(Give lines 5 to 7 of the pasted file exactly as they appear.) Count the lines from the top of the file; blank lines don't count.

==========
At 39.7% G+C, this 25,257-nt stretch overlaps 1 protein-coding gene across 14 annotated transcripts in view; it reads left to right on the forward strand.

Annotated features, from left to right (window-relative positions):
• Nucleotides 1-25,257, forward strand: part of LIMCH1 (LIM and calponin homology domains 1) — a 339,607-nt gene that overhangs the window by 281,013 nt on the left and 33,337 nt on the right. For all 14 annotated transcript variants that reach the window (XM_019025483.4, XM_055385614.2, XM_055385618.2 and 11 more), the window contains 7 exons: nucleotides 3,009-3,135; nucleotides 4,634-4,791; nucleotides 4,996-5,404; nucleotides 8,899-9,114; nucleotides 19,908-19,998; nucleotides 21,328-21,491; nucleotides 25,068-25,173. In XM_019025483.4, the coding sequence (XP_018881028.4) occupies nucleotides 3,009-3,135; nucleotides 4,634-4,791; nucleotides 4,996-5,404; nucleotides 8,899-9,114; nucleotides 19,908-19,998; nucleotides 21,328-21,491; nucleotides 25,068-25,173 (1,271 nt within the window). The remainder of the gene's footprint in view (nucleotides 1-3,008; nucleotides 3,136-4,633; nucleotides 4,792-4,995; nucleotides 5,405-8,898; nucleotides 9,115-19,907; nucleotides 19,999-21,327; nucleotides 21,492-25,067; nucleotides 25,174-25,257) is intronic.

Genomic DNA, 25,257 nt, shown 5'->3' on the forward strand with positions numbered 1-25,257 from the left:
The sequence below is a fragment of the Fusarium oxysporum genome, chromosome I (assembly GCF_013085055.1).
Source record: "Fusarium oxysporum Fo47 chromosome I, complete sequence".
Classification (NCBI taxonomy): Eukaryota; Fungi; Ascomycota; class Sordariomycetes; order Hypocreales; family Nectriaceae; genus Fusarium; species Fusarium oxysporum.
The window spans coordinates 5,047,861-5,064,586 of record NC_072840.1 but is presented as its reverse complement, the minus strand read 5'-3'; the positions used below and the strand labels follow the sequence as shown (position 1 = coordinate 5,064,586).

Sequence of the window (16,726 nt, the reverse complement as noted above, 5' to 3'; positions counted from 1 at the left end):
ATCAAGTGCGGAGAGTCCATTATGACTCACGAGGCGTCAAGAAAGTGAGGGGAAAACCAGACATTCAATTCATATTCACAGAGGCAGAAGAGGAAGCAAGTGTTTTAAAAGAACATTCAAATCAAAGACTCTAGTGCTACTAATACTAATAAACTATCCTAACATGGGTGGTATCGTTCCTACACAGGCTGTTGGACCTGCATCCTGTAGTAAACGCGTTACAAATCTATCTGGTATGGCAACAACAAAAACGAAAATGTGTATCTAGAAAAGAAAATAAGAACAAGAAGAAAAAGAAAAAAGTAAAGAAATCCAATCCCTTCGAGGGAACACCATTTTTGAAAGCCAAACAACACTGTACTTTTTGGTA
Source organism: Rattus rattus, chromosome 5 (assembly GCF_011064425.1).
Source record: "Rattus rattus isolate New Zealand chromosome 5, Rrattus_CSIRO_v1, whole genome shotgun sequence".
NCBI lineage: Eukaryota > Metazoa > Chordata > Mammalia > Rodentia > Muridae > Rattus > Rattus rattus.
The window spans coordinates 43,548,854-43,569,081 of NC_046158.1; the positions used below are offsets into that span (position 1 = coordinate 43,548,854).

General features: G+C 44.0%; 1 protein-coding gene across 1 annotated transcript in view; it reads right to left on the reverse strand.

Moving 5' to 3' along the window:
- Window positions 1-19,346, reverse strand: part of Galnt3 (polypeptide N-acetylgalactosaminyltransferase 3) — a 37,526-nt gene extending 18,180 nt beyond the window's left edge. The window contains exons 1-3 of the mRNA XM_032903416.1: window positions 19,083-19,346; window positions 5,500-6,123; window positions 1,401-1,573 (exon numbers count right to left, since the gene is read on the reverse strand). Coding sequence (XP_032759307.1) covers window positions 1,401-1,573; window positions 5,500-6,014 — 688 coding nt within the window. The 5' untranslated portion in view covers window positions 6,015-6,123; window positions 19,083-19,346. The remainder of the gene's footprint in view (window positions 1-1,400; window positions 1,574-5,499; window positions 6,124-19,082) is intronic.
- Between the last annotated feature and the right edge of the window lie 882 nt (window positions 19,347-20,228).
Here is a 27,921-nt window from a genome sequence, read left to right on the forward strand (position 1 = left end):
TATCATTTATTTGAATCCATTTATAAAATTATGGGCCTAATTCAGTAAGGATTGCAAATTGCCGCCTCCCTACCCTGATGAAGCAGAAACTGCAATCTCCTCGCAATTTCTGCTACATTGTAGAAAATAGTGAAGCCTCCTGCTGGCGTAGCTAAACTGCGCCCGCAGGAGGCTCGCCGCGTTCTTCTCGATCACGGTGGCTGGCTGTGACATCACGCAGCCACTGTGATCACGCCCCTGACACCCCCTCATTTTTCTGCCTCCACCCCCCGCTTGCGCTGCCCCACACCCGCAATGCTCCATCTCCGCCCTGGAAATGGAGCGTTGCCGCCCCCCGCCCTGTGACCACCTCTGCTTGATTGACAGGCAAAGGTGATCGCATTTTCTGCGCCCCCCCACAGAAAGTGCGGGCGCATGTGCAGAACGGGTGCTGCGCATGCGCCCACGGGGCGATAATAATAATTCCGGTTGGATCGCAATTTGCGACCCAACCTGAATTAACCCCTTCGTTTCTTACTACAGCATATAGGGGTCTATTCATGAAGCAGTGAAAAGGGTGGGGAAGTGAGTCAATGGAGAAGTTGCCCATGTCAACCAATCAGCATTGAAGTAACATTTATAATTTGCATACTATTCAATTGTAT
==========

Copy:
The sequence below is a fragment of the Fusarium oxysporum genome, chromosome I (assembly GCF_013085055.1).
Source record: "Fusarium oxysporum Fo47 chromosome I, complete sequence".
Classification (NCBI taxonomy): Eukaryota; Fungi; Ascomycota; class Sordariomycetes; order Hypocreales; family Nectriaceae; genus Fusarium; species Fusarium oxysporum.